OpEd: Queens Library is tops for families

By Queens Courier Staff | editorial@queenscourier.com |

BOROS; Queens Library Cyber Center #1

Thomas W. Galante, President and CEO, Queens Library

By Thomas W. Galante, President and CEO, Queens Library

Families rely on Queens Library to provide a safe, intellectually stimulating place for their children to learn, create and interact with one another for many great reasons. The offerings are better than ever.

Queens Library hosts positive, free programs to engage children and youth every day of the week — 152, in fact, in the coming week alone. These include picture-book and storytelling sessions, sing-alongs, arts and crafts programs, a presentation about bugs as pets, ping-pong, board games, and a “Jeopardy” competition.

Some of these occur on weekends; many are scheduled right after school hours end. We offer homework help to students, reading clubs, even a spelling bee. Our “Mad Science” series lets kids experience science up close and personal with programs on slime, the three states of matter, and optical illusions. All of these activities occur in well-maintained spaces staffed with skilled personnel. All of these activities occur in well-maintained spaces staffed with skilled personnel.

Queens Library offers self-esteem workshops for children and teens, such as an upcoming weekly discussion forum that informs girls ages nine and older about important life skills and healthy development choices. Topics include school success, conflict management, goal setting and financial literacy. The girls will learn positive communication skills and have an opportunity to participate in activities designed to boost their self-esteem and foster positive new friendships.

The Library’s focus on welcoming and engaging children goes beyond programming. A year ago, we opened the Children’s Library Discovery Center in Jamaica. The 14,000-square-foot facility is the only public library in the U.S. to incorporate interactive museum exhibits into a traditional reading-rich library environment and the only free children’s educational destination in New York City with a special emphasis on science, technology, math and engineering.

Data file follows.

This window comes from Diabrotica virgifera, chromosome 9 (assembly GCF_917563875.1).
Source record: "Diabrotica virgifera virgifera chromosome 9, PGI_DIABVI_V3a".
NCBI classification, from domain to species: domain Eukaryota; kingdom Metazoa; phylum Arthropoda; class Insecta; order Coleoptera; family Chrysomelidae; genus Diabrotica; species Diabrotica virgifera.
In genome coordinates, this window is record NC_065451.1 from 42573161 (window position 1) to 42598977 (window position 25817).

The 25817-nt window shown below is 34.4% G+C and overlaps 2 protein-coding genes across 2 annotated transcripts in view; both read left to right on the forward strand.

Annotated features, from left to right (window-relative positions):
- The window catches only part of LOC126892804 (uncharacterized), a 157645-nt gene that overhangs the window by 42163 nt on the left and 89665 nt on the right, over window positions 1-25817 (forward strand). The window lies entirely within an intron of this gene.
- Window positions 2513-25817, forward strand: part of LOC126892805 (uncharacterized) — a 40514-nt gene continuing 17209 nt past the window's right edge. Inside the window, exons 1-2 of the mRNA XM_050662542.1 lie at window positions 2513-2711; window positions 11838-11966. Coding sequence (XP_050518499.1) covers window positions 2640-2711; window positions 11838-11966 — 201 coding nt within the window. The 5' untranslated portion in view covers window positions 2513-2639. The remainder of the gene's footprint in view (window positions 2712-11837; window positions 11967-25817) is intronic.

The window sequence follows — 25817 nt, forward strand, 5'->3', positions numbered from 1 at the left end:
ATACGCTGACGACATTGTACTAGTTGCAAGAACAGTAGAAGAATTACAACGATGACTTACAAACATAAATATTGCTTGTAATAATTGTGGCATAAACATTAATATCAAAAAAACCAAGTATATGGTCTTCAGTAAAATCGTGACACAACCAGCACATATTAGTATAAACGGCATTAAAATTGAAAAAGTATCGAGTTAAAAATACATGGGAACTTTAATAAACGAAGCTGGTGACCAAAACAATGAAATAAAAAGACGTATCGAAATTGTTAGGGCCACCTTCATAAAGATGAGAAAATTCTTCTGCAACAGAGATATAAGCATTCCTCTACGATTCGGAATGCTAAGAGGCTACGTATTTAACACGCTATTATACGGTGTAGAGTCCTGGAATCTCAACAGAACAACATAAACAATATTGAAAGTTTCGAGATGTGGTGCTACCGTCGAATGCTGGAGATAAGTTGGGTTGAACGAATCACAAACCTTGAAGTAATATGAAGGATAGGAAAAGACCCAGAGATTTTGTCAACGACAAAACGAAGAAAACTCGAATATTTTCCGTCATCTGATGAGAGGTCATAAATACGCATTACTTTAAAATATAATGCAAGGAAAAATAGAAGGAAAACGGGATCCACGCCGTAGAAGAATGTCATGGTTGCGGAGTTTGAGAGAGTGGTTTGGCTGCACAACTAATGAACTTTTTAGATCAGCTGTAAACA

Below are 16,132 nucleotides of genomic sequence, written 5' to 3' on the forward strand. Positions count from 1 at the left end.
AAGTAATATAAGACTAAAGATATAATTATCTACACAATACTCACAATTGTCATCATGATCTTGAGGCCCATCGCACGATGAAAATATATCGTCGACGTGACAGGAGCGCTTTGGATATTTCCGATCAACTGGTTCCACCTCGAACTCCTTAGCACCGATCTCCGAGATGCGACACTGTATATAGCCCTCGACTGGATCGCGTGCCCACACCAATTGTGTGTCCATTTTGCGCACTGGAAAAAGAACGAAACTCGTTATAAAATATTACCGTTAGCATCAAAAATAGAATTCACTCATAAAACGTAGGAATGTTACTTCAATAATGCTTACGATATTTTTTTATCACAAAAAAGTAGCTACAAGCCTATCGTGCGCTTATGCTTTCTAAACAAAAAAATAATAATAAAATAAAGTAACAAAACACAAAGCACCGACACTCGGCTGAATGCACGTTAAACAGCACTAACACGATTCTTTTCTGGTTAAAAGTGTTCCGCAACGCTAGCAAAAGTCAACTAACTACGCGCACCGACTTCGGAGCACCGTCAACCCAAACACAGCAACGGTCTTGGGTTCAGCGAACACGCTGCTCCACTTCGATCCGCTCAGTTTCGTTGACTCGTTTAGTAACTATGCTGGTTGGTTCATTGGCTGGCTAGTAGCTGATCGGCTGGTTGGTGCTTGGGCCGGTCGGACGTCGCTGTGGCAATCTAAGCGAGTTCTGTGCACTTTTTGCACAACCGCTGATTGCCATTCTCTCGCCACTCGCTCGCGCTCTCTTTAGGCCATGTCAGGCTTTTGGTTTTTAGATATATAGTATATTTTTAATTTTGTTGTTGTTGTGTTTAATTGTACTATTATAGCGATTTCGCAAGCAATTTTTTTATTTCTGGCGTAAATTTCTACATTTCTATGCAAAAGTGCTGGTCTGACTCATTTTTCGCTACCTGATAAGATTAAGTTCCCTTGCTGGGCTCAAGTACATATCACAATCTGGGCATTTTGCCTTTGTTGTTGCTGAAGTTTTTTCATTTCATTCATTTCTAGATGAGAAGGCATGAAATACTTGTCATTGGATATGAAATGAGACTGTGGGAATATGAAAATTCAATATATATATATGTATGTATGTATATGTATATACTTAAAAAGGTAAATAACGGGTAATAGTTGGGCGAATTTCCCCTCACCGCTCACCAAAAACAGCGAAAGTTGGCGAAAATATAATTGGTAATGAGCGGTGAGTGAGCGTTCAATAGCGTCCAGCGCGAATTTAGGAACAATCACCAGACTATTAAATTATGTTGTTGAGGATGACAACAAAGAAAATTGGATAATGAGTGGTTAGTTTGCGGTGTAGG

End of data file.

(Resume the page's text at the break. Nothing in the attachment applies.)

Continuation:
This cutting-edge children’s facility, which boasts tabletop exhibits designed in partnership with San Francisco’s Exploratorium, has been welcoming young people at a pace of nearly 7,000 a week, hosting more than 384,000 people since it opened in July 2011. Last week, it was honored by the Municipal Art Society, winning its Neighborhood Catalyst Award.

Queens Library also offers the Library for Teens, a 3,000-square-foot former retail store in Far Rockaway, open to young people ages 12 to 19. Staffed by youth counselors, it is stocked with magazines, graphic novels, video games, 40 computers, test-prep materials — even a recording studio. This facility won the 2010 Joseph F. Shubert Library Excellence Award, a prestigious statewide honor. A Teen Center with computer games, a collaborative work area and a quiet room is also coming soon to the Central Library in Jamaica.

Queens Library is constantly looking for ways to make our customers safer, in the library and outside of it, particularly in the case of the most vulnerable members of the community. Our Best Out of School Time program was born out of a mandate to provide, safe, academically-driven havens for children between the end of the school day and the end of the workday. We employ homework help monitors and activity assistants specifically for that purpose.

Lawmakers have been discussing proposals to make libraries even stronger and safer. We are in support of legislation that would add children’s rooms in libraries to the list of places off-limits to registered sex offenders. This would give law enforcement a powerful tool with which to protect the innocent, while also allowing the library to remain true to its mission of providing public access to information.

As a nonprofit organization dedicated to providing quality services, resources, and lifelong learning opportunities to this diverse borough of 2.3 million people, Queens Library will always be an enriching, welcoming place for all minds to grow.